The automatic one-liner headline for June 2017 generated by my UK climate application for the whole of the UK read “very warm, wet and dull” which was a bit unfair on the month, because there was a good spread of rainfall, sunshine and temperature across the country that hid many of the regional and sub-regional variations that went on. Rainfall in June was a good example of that, even if you drilled down to the regional level all regions across the UK were wetter than average, but if you look at the contoured rainfall amounts in the anomaly map on the extreme left, there were parts of the Midlands, East Anglia and southern England that saw only 50-75% of the average rainfall during June. As is always the case when the gridded values that fall within any region are totalled and averaged, the month ended up above normal, because the wetter areas within the region outweighed the drier areas, this is always the case, and the same thing occurred with regards to sunshine and temperature in June as well. That’s why it’s always very useful when viewing regional climate anomalies in a table or in a chart, to also view the regional values in a map at the same time, and why I like to produce this infographic with maps courtesy of the Met Office!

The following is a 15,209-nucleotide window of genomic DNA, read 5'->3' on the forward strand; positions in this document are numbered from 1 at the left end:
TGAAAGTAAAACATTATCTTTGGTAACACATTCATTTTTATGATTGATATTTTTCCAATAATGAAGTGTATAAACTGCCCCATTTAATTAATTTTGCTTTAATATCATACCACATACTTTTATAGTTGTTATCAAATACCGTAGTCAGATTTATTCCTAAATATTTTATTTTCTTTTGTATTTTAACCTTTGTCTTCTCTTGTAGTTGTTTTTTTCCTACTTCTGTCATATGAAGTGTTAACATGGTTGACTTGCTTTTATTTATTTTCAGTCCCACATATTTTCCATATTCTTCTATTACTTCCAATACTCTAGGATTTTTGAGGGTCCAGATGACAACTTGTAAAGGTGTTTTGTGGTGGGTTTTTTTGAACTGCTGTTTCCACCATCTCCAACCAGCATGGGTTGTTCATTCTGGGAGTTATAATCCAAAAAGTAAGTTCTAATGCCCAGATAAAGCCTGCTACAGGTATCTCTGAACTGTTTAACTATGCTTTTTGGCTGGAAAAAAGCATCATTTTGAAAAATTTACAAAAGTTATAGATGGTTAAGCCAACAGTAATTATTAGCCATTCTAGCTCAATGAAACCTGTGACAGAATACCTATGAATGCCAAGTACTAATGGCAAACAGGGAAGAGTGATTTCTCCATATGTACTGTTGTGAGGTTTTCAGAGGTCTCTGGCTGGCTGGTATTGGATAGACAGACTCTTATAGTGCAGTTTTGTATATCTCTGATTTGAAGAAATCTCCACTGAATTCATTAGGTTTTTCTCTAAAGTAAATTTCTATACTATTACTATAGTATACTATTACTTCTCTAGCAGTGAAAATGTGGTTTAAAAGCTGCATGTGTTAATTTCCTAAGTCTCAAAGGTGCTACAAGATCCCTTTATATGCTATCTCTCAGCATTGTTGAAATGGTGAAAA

What an interesting topsy-turvy kind of month January 2017 was, very anticyclonic, in fact the 10th most anticyclonic since 1871, with above average temperatures in the north, but colder in the southeast. It was drier than average in the north and west, but closer to average the further southeast that you were. Sunshine was above average in the northeast and the south, but duller in a band across central England, North Wales and Northern Ireland. The satellite images for the month show how stubborn low cloud was the main culprit for how dull it was across central areas, and how clear it was for many days across the southeast which saw 6 more days of air frost than an average January.